External and internal publishing of employee data

Klaus Foitzick

Klaus Foitzick

Lawyer / Managing Director

Employee data is available and circulated widely in many companies. Internally, for instance, many employers select one high performing employee to be ‘Employee of the month’ to incentivize productivity and performance within their company. Externally, employee data is often published on the website of a company, for instance, by uploading a photograph and contact details. The following questions can be asked: Are employers entitled to share data of employees with other colleagues or the public, and if so, what are the circumstances under which this is possible?



Internal data disclosure

In general, there are no restrictions on employers displaying ‘best performance’ results in the workplace if these are based on an assessment of individual employees. However, there are a few things that employers should keep in mind.

Basically, an employer needs a legal basis to process an employee’s personal data. If regularly rewarding employees for high performance, an employer can justify processing the data on the basis of legitimate interest and for the purpose of ensuring the efficient and effective operation of the workplace. Employers must, however, demonstrate that their interests override the interests or fundamental rights and freedoms of the individual.

Employers should ensure that they do not publish the ‘Employee of the month’ award and evaluation results in a way that identifies both the person doing the best job and the employee doing the ‘worst’ job based on the assessment. Publishing details of an employee with the perceived poorest performance cannot be justified by a legitimate interest as it is too intrusive to an employee’s privacy. For example, poor performance can result from personal circumstances that may also include information about an employee’s health or religious affiliations.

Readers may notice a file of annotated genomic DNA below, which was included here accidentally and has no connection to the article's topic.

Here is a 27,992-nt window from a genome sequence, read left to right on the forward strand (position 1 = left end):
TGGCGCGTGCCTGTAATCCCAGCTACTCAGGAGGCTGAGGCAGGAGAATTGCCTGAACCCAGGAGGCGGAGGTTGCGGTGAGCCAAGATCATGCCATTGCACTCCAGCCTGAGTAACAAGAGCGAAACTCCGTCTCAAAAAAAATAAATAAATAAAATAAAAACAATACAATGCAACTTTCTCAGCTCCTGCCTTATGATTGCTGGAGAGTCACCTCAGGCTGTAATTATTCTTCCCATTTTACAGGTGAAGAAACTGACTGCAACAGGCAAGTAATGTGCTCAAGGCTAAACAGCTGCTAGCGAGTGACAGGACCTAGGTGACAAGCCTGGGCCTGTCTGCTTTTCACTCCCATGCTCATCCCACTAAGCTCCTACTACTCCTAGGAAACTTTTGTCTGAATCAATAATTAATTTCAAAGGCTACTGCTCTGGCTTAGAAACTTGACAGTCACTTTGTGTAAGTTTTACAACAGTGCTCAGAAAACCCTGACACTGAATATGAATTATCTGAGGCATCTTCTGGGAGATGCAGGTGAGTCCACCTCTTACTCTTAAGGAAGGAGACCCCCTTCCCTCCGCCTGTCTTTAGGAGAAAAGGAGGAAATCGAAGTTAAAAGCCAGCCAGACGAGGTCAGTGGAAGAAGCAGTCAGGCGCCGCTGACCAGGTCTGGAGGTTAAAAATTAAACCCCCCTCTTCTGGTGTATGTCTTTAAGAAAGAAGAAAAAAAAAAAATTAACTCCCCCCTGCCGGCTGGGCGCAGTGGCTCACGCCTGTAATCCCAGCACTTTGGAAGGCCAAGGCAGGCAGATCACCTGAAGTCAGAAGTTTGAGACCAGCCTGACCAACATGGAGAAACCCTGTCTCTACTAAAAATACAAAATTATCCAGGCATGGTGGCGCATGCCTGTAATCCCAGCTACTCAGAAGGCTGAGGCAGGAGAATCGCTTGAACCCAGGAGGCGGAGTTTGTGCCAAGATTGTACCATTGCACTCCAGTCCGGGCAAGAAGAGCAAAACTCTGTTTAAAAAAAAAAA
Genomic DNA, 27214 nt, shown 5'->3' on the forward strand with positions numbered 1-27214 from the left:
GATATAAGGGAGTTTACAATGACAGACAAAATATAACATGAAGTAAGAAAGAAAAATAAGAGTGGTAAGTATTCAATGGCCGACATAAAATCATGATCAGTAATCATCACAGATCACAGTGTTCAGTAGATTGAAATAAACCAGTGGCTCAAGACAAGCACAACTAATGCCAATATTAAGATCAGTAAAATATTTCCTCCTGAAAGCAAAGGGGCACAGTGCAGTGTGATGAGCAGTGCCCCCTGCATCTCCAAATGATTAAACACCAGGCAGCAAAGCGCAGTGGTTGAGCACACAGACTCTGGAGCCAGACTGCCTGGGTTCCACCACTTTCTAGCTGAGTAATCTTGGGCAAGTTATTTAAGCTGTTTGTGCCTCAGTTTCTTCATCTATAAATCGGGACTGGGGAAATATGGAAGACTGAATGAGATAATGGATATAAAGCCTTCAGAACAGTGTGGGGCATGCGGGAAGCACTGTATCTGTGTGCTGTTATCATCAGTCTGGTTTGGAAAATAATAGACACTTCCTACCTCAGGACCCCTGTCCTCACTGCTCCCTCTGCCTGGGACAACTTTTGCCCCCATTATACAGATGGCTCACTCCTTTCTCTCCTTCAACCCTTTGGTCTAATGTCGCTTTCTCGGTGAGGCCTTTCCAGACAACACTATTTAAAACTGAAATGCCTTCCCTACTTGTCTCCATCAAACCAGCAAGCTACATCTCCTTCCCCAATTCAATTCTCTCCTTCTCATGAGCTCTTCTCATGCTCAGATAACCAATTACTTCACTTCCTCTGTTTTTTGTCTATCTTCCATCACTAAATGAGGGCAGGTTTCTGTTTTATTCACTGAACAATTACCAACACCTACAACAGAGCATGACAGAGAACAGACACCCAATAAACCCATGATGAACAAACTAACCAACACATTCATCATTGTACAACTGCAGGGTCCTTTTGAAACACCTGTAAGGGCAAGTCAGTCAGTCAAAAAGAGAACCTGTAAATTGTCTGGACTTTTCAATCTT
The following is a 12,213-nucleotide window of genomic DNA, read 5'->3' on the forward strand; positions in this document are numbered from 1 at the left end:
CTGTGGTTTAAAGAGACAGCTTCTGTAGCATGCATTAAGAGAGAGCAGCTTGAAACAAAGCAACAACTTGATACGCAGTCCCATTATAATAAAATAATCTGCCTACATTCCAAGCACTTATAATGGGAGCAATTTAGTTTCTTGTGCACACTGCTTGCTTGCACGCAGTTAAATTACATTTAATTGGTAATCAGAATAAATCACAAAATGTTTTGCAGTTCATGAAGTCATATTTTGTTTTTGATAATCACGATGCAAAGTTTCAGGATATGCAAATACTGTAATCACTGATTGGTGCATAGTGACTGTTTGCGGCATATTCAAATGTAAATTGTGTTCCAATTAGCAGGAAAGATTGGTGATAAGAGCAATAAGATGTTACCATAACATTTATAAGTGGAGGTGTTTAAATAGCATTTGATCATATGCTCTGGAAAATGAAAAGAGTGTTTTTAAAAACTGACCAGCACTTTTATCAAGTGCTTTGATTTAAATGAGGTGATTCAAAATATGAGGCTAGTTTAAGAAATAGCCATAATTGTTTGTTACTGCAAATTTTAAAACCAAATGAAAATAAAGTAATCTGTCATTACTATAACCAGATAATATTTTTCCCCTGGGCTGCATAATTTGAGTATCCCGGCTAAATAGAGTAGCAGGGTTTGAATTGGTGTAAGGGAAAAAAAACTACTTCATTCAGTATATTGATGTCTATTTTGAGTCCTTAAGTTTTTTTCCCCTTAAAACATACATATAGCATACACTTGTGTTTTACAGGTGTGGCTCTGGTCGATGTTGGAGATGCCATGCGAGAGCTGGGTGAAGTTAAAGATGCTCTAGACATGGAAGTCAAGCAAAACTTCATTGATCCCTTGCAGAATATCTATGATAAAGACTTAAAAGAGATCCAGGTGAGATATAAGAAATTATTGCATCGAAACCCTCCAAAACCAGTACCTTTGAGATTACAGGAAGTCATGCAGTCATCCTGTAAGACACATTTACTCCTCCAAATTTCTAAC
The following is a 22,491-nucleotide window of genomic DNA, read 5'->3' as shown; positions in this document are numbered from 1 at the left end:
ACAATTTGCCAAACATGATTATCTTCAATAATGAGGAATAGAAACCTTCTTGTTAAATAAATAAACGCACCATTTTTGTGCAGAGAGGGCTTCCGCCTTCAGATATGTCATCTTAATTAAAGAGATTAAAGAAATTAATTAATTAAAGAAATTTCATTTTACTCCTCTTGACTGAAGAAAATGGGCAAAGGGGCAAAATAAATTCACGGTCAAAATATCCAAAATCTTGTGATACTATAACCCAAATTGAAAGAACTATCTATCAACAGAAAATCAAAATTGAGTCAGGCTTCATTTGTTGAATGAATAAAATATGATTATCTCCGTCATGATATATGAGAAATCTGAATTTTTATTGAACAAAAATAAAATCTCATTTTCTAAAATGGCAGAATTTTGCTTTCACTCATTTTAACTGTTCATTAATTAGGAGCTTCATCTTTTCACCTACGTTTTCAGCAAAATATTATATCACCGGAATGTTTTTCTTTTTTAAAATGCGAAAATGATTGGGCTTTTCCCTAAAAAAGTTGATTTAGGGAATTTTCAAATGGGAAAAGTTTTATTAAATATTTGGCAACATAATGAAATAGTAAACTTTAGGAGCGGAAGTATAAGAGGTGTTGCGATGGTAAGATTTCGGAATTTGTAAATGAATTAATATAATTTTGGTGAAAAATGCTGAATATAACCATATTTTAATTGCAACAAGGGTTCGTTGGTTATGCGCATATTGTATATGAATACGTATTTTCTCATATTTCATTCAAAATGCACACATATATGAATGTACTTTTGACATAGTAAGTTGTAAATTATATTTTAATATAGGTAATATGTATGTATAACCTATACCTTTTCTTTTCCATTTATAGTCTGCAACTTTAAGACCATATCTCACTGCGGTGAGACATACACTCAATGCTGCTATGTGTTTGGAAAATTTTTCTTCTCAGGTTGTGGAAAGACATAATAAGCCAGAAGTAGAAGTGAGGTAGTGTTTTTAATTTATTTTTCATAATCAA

In sum, employers can share the results of ‘Employee of the month’ awards if there is not a less intrusive way to ensure the efficient and effective operation of the workplace and only if an employer guarantees that the results will not identify the ‘poorest performing’ employee.

External data disclosure

Generally speaking, the employer-employee relationship is an imbalanced one in which the employer yields more power than the employee. Consent to the processing of personal data has to be freely given. In an imbalanced relationship in which a certain level of dependency exists, it may often be unlawful if the employer seeks consent to publish a photo and description of the employee.

There might be situations in which processing an employee’s personal data based on the employee’s consent is lawful, especially if it’s in the interest of the employee.

A common example of companies externally disclosing employee’s personal data is to publish their photograph on their website, often for marketing or promotional purposes. Taking, using and publishing photographs of employees involves the processing of their personal data.

Therefore, a legal basis for that processing is necessary. In that context, it would be appropriate to ask employees for their consent, placing special importance in being transparent and providing the opportunity to object. The employee must not feel pressured to provide consent and a genuine choice must be available to the employee without suffering any detriment if consent is declined. Consent has to be “freely given, specific and informed”. Thus, a form that generally allows the employer to take, use and publish photographs of employees is not compliant.

Simply use our free consent form template for your employees!

In sum, an employer may disclose employee’s data externally, if based on valid and freely given consent. Due to an imbalance of power in employment relationships, consent must not be tied to other conditions, the consent must be given in a free, specific and informed manner, and a real choice must be available for the employee without his or her being disadvantaged for deciding to withhold consent.


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